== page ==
Detecting the Onset of Multiple Myeloma Using 18F-NaF and 18F-FDG PET/CT Imaging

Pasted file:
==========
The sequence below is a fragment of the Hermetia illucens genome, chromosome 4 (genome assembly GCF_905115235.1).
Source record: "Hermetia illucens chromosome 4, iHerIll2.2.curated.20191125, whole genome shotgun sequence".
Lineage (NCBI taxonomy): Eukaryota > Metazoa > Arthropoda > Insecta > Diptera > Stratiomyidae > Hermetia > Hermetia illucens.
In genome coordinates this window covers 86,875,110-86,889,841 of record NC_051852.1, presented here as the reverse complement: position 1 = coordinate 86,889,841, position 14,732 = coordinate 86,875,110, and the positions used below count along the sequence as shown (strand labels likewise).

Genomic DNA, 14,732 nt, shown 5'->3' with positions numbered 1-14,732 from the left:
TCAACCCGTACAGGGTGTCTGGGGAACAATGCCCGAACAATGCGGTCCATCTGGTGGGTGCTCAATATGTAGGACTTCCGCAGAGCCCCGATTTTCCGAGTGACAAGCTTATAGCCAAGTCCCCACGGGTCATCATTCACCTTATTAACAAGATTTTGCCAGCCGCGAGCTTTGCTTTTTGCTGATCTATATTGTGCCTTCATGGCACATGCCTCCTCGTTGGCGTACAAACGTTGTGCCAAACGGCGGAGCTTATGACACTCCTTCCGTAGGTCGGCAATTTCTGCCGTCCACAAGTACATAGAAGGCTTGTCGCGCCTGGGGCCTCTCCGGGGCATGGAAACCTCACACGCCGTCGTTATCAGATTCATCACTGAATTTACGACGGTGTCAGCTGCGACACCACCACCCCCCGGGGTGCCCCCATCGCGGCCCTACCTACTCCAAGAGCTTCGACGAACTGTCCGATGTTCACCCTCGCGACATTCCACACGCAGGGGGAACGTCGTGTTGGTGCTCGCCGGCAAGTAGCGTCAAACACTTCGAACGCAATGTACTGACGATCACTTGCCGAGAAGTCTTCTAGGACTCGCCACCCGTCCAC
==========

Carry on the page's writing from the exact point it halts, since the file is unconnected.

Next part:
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Multiple myeloma (MM), a cancer of blood plasma cells, is preceded by a nonmalignant state, Monoclonal Gammopathy of Undetermined Significance (MGUS). The reason for the transition from MGUS to MM is unknown, but many factors seem to influence the transition, including osteoblast activity and increased glycolysis. It is important to develop a method to detect the transition from MGUS to MM because it is difficult to predict which patients will progress to MM, preventing diagnosis of the disease until its advanced stages. Molecular imaging techniques are useful for diagnosis of MM. However, current methods only diagnose the disease's advanced stages. This study used PET/CT imaging inNOD.CB17-Prkdcsc"Vj mice; imaged with ,8F-NaF, a tracer approved for bone scans, and 18F-FDG, the most widely used PET imaging tracer; to detect the onset of MM. Osteoblasts preferentially take up 18F-NaF, and are an important pathological 1 8 characteristic of early stage MM, while F-FDG is taken up in areas of increased metabolism, a characteristic observed in MM and many other types of cancer. Overall, we did not observe a significant difference in the amount of 18F-NaF or I8F-FDG uptake between the control and experimental mice. Our results suggest that characteristics of the mouse model, such as sensitivity to radiation and age, may cause the results to be different than we would expect. This study highlighted the importance of early diagnosis and the need and complexity of developing a highly specific diagnostic imaging technique for MM.